7

What I have been working on is a text input that narrows down <option> in a <select> as the user types. It is working, but my concern now is security, what a user passes into the input, and potential malicious entries.

I figured I could do something like <input placeholder='[a-zA-Z]' /> but it is still allowing other characters to be entered into the text box.

What am I doing wrong here, and what would be an alternative that would permit only alphanumeric being entered?

onInputChange(term) {
    this.setState({ term });
}

renderOptionsSelect(term) {
    return _.map(this.props.pos_list, p => {
        var searchTerm = this.state.term.toLowerCase();
        if (p.pos_code.toLowerCase().match(searchTerm)) {
            return (
                <option key={p.pos_code} value={p.pos_code}>{p.pos_code}</option>
            );                        
        }
    });
}

// render the main element of the container
render() {
    return (
        <div className='panel panel-default'>
            <div className='panel-heading'>
                <h4><strong>Basic Query</strong></h4>
            </div>

            <div className='panel-body'>
                <input 
                    pattern='[a-zA-Z]'
                    className='form-control' 
                    placeholder='Enter Keyword or Position Code' 
                    value={this.state.term}
                    onChange={event => this.onInputChange(event.target.value)}
                />

                <hr />
                <h4>Position:</h4>
                <select className='form-control'>
                    <option></option>
                    {this.renderOptionsSelect()}
                </select>
                <br />
                <h4>Data Cut:</h4>
                <select className='form-control' disabled={true} />

            </div>
        </div>
    ); 
}
  • 3
    The pattern attribute is only enforced when a form is submitted. It's not very easy to restrict the characters allowed in an input like this, it's much easier to validate the input upon submission. – Sidney Jan 12 '18 at 20:05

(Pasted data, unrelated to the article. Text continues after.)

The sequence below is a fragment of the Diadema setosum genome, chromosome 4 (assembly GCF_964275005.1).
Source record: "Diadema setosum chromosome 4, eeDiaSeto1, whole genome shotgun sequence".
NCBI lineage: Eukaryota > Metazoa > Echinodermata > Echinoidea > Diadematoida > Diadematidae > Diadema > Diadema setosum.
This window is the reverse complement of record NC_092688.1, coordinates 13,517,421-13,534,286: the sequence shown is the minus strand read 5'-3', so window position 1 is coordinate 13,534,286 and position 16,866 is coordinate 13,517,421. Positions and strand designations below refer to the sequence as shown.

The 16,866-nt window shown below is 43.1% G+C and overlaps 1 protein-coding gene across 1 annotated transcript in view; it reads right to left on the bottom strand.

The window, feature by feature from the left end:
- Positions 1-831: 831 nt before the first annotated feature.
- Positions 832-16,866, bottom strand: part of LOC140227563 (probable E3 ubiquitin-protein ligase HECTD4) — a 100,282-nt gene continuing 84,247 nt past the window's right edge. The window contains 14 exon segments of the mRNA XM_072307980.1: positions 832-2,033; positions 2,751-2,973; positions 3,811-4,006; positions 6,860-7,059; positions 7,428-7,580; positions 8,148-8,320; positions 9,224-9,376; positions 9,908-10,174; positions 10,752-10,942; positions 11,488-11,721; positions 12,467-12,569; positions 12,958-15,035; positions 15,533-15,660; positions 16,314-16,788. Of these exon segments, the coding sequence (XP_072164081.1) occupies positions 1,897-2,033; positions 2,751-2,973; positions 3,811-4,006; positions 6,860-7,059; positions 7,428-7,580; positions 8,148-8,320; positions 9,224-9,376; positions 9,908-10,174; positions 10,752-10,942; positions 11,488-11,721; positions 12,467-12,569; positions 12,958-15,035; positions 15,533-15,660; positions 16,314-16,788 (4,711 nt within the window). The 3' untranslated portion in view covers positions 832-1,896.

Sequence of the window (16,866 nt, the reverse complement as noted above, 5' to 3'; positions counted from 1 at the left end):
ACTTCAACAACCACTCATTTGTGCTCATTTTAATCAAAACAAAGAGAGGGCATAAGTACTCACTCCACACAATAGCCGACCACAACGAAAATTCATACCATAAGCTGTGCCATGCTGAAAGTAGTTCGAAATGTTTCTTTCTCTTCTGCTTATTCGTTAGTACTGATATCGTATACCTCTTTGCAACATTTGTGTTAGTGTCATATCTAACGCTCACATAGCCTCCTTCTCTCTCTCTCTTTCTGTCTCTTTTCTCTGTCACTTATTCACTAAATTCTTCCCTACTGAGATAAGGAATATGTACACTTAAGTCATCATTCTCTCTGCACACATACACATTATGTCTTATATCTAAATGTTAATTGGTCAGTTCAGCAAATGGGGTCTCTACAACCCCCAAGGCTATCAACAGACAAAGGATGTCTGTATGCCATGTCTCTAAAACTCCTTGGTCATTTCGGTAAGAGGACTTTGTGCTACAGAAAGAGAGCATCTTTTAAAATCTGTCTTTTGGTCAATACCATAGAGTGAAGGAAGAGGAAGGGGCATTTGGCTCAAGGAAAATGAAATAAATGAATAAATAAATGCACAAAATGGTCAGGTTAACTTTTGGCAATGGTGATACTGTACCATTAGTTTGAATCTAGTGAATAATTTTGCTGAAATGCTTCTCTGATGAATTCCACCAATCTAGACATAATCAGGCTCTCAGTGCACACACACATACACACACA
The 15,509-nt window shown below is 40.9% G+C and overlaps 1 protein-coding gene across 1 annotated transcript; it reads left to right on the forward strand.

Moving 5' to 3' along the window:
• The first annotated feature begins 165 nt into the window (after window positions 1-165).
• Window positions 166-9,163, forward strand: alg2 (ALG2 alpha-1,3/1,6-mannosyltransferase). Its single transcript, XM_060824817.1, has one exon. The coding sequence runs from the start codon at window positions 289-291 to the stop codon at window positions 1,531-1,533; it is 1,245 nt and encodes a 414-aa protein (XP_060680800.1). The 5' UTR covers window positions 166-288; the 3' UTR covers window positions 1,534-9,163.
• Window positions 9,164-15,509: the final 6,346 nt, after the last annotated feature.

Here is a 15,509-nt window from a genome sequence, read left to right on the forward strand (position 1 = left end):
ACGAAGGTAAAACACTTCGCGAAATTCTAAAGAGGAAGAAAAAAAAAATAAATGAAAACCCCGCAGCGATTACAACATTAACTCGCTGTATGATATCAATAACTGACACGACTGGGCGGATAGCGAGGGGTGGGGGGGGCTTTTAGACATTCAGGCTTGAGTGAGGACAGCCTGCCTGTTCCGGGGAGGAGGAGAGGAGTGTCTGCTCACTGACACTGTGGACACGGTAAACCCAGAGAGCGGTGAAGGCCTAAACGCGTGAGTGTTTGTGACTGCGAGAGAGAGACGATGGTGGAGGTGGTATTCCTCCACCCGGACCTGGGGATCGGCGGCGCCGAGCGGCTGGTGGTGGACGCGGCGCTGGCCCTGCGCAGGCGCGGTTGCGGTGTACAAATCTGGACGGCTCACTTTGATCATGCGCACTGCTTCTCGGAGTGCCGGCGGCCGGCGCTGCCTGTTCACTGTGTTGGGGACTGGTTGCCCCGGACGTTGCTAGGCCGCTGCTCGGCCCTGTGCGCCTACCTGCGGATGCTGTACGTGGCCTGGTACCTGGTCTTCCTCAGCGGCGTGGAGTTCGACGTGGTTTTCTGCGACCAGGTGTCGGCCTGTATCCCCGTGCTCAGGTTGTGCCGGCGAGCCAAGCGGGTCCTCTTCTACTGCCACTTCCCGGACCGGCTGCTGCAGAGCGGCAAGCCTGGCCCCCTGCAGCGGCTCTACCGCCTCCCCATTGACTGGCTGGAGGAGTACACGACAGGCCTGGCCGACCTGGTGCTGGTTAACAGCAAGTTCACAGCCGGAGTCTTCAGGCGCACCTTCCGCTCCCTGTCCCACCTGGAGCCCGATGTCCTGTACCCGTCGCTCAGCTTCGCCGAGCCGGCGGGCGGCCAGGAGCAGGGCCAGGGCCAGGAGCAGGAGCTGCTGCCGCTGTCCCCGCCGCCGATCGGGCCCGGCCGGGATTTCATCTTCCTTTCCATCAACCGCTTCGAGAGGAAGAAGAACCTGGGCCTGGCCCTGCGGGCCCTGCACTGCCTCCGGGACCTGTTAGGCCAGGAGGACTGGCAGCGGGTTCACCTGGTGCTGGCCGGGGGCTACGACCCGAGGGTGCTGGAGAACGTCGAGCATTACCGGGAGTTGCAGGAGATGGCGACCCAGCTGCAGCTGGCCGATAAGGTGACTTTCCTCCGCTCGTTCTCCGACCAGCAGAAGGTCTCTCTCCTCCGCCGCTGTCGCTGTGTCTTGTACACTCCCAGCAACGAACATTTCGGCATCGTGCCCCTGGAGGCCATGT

• Hmmm... sounds like if I want the validation to happen instantaneously, I need to do JS validation probably in the onInputChange(term). – sockpuppet Jan 12 '18 at 20:15
  • What kind of malicious input are you worried about? The search looks like it's happening locally so you can just validate before you submit whatever this form is part of. You could validate on changes, but it will slow down your search even further and seems unnecessary. – Adrian Smith Jan 12 '18 at 20:17
  • Also, I don't know whether you are interested or don't want the dependency, but check this out: material-ui.com/#/components/auto-complete . It seems like what you want. – Adrian Smith Jan 12 '18 at 20:19
  • Malicious input, and also currently if someone enters any `()` it generates a RegEx error in the console which just looks unprofessional. Figure I can prevent that even if someone accidentally types one of those characters. (Yeah, most users aren't looking at the console). – sockpuppet Jan 12 '18 at 20:24
2

That's easy. You:

  1. Remove the pattern attribute.
  2. Register your onInputChange method for input events instead of change events (onInput={event => this.onInputChange(event.target.value)}).
  3. Clean up the received value in the onInputChange before changing the state.
  • 1
    But seriously, client side JS and security checks? :(. You should reconsider whether you need that in the first place. – Luka Žitnik Jan 14 '18 at 16:49
  • 1
    It's not about security - it's about UX. Would you rather wait for the server to validate your input when you could have it validated at an instant? – Hampus Ahlgren Apr 2 at 11:50
  • When you remove the onChange handler and use onInput instead, React will throw a console error complaining that onChange is missing. To suppress this, you can create an onChange handler that does nothing, like this: onChange={() => {}} – Derrick Miller Jun 6 at 18:33
0

So you currently have the functionality of narrowing down the options of the <select> as the user types, and now your concern is increasing security by limiting what the user is able to submit as input.

The answer to this concern is that it is not possible to secure input with client-side validation; it must be done with server-side validation.

Client-side security checks can easily be bypassed. The input must be checked when it is received by the server in order to make sure that it is not malicious.

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